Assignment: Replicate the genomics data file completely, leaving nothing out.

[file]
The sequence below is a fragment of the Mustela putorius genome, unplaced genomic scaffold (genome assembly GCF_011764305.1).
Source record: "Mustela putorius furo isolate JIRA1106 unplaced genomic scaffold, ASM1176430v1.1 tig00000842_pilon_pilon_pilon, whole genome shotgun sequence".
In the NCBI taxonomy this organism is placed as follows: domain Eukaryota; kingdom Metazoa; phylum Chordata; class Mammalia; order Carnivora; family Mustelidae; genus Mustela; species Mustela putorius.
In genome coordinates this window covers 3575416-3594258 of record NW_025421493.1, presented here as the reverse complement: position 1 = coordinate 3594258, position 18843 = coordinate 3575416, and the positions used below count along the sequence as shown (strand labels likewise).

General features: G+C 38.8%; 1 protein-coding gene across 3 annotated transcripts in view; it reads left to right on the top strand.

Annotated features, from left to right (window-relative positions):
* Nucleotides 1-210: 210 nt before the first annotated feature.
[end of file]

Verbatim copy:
The sequence below is a fragment of the Mustela putorius genome, unplaced genomic scaffold (genome assembly GCF_011764305.1).
Source record: "Mustela putorius furo isolate JIRA1106 unplaced genomic scaffold, ASM1176430v1.1 tig00000842_pilon_pilon_pilon, whole genome shotgun sequence".
In the NCBI taxonomy this organism is placed as follows: domain Eukaryota; kingdom Metazoa; phylum Chordata; class Mammalia; order Carnivora; family Mustelidae; genus Mustela; species Mustela putorius.
In genome coordinates this window covers 3575416-3594258 of record NW_025421493.1, presented here as the reverse complement: position 1 = coordinate 3594258, position 18843 = coordinate 3575416, and the positions used below count along the sequence as shown (strand labels likewise).

General features: G+C 38.8%; 1 protein-coding gene across 3 annotated transcripts in view; it reads left to right on the top strand.

Annotated features, from left to right (window-relative positions):
* Nucleotides 1-210: 210 nt before the first annotated feature.